YES, BUT WITH A WARNING. WHEN CAVETT TALKS ABOUT THE WRITERS, COMICS, MOVIE AND STAGE STARS HE HAS MET AND INTERVIEWED, THIS IS A GREAT BOOK. BUT WHEN HE GETS INTO HIS DISLIKE OF EVERYTHING REPUBLICAN, ESPECIALLY GEORGE BUSH OR SARAH PALIN, WHO CARES. HE MAY BE RIGHT IN ALL HIS OPINIONS BUT THE ELECTION IS LONG OVER AND THIS BOOK WAS PUBLISHED TWO YEARS AFTER MCCAIN LOST TO OBAMA- SO WHY INCLUDE POLITICS. THERE WAS NO NEED TO INCLUDE HIS POLITICAL RANTS. TO ME, THOSE CHAPTERS BRING THE BOOK DOWN FROM GREAT TO BEARABLE. AT TIMES I THOUGHT I WOULD GIVE UP LISTENING.
SKIP THE POLITICS.
CAVETT IS CLEARLY A BRIGHT GUY WITH A WONDERFUL HISTORY AS A SUPERSTAR INTERVIEWER. HIS RUN IN WITH NORMAN MAILER IS LEGENDARY. BUT WHY BORE THE READER WITH HIS RANTS ABOUT EVERYTHING REPUBLICAN. HE WRITES ABOUT WHAT A POOR SPEAKER SARAH PALIN WAS BUT IGNORES ALL OF JOE BIDEN'S GAFFS. HE TALKS OVER AND OVER ABOUT HOW BAD GEORGE BUSH WAS, BUT WE KNOW THAT AND IF WE WANT TO HEAR POLITICAL OPINION WE COULD TUNE IN FOX OR MSNBC. SO MR. CAVETT, IF YOU DO A NEW BOOK, PLEASE STICK TO WHAT YOU DO BEST, REMIND US WHAT A GREAT COMEDIAN GROCHO WAS OR WHAT A GREAT ACTOR RICHARD BURTON WAS. ENTERTAIN US, DON'T BORE US !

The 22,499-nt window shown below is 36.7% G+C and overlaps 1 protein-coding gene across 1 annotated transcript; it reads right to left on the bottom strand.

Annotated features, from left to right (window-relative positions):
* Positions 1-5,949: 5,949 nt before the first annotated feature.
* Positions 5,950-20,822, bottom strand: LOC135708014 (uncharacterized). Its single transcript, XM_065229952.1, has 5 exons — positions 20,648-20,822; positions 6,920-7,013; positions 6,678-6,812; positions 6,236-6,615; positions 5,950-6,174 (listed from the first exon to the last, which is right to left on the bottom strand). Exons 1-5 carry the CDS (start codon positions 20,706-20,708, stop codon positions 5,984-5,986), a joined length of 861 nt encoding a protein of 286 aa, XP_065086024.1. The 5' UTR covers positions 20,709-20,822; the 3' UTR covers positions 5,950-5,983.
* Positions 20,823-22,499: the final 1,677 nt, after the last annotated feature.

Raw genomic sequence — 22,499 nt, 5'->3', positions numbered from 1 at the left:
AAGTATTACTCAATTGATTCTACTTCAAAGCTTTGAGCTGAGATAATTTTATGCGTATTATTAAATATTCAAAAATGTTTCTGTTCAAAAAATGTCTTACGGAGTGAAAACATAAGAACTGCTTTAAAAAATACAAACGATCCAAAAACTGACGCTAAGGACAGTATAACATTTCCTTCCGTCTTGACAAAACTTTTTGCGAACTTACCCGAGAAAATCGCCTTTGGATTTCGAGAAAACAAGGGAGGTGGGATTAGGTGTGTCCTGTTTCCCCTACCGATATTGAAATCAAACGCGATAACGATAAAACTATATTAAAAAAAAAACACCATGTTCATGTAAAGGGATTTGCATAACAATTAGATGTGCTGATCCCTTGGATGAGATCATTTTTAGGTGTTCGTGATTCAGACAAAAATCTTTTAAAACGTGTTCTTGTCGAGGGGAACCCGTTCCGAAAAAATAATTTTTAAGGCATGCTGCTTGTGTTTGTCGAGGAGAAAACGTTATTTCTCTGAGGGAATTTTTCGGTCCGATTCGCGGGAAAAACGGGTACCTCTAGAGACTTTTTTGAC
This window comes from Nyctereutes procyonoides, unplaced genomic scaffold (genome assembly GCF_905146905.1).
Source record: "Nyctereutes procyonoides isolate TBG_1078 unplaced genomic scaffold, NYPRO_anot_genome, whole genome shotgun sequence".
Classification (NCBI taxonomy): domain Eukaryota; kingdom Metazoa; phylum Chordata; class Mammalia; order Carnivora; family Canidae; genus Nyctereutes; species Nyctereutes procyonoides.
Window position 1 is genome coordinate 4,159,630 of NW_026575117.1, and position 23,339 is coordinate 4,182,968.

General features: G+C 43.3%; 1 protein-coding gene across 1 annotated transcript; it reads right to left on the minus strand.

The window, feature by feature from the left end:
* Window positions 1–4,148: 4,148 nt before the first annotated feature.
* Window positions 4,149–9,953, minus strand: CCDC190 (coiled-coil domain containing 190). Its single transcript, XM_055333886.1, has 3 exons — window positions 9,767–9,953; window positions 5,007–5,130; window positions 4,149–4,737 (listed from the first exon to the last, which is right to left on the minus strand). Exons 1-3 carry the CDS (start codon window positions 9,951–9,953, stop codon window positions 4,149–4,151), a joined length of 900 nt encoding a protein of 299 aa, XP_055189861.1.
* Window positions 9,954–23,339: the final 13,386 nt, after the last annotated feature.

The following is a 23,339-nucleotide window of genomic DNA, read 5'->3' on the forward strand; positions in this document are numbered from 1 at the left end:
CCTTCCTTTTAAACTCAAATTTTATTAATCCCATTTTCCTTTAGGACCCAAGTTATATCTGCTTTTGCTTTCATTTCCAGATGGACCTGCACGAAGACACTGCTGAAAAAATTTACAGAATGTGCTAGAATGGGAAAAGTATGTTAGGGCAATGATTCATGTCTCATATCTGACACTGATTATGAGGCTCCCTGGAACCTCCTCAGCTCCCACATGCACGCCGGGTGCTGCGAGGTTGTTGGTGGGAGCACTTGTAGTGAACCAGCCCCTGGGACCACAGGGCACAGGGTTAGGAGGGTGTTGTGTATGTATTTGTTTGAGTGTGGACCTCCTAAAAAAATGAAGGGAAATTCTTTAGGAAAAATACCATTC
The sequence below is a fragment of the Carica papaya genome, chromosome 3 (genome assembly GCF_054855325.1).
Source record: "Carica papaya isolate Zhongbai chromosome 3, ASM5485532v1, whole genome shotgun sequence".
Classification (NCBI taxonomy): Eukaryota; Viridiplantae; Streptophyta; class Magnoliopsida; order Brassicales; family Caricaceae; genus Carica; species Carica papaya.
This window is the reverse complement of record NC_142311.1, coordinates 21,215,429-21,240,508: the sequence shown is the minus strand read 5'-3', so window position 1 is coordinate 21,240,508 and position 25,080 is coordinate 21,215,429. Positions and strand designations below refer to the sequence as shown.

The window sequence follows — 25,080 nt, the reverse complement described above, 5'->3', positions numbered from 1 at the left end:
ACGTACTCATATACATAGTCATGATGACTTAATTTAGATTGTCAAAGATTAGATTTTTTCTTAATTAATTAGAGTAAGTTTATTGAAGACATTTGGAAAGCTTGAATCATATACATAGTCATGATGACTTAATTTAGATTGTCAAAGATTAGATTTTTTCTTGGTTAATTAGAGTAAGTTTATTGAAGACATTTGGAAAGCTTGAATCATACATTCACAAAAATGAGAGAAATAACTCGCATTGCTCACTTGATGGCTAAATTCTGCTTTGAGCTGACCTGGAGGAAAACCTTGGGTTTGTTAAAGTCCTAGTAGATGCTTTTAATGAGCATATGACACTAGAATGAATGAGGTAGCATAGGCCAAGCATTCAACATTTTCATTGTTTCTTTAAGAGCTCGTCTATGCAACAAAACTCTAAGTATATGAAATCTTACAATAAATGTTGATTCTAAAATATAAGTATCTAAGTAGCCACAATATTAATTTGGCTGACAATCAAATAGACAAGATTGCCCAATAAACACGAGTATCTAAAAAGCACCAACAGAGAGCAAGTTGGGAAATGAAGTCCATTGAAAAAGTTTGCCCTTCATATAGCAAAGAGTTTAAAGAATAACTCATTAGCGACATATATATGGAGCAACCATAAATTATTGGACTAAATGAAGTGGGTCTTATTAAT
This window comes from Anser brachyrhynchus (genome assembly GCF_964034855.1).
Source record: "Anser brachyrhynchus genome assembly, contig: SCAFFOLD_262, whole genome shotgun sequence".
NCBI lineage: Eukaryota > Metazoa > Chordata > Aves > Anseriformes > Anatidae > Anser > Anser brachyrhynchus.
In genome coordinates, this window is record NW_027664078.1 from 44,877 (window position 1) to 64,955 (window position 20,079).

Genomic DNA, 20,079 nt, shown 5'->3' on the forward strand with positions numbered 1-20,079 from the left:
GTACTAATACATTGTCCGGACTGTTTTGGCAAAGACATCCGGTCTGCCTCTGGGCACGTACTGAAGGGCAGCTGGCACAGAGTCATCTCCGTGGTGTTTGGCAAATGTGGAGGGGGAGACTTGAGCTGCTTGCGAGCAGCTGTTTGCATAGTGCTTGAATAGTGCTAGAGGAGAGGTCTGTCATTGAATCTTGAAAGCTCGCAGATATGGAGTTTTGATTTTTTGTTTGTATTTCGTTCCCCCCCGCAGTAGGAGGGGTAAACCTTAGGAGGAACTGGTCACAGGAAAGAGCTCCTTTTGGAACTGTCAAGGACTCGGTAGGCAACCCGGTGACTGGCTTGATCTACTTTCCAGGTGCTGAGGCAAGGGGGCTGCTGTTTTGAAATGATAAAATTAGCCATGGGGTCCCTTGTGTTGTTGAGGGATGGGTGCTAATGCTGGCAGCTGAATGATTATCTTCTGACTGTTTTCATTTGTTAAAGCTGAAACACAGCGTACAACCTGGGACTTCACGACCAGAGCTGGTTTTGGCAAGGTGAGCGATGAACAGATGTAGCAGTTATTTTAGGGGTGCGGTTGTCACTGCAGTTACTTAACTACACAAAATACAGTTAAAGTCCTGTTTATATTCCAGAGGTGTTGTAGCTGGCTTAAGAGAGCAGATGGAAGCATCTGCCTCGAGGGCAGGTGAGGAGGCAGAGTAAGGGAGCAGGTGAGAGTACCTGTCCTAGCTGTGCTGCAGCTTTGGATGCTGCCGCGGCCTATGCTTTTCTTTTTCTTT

If it were truly about his talk show. It is a cheaply produced book because all the material in it had already appeared in Cavett's newspaper column. If he had started fresh, the book would not have been so stale.
Perhaps, but only if he wrote it with greater care and avoided repeating the same story several times.
I had forgotten how arrogant Cavett can be. He comes across as the undisputed defender of the English, French, German and Latin languages. A little petty criticism goes a long way. Cavett forgets that English a living language. Regionalism and even novel usages and phrasing are to be judged not by their form but by their courage to speak the truth.
I would cut Grocho by half, Allen by three-forth, and if I never hear another story about Norman Mailer it will be too soon. These are especially annoying when he repeats the same stories.
I wanted to like this book else I would not have purchased it. All in all, I like Dick Cavett's wit and the way he would seem to befriend his guest. I always disliked his tendency to turn conversations to his favorite subject - which is himself. I can overlook some of that, but his book is over the top.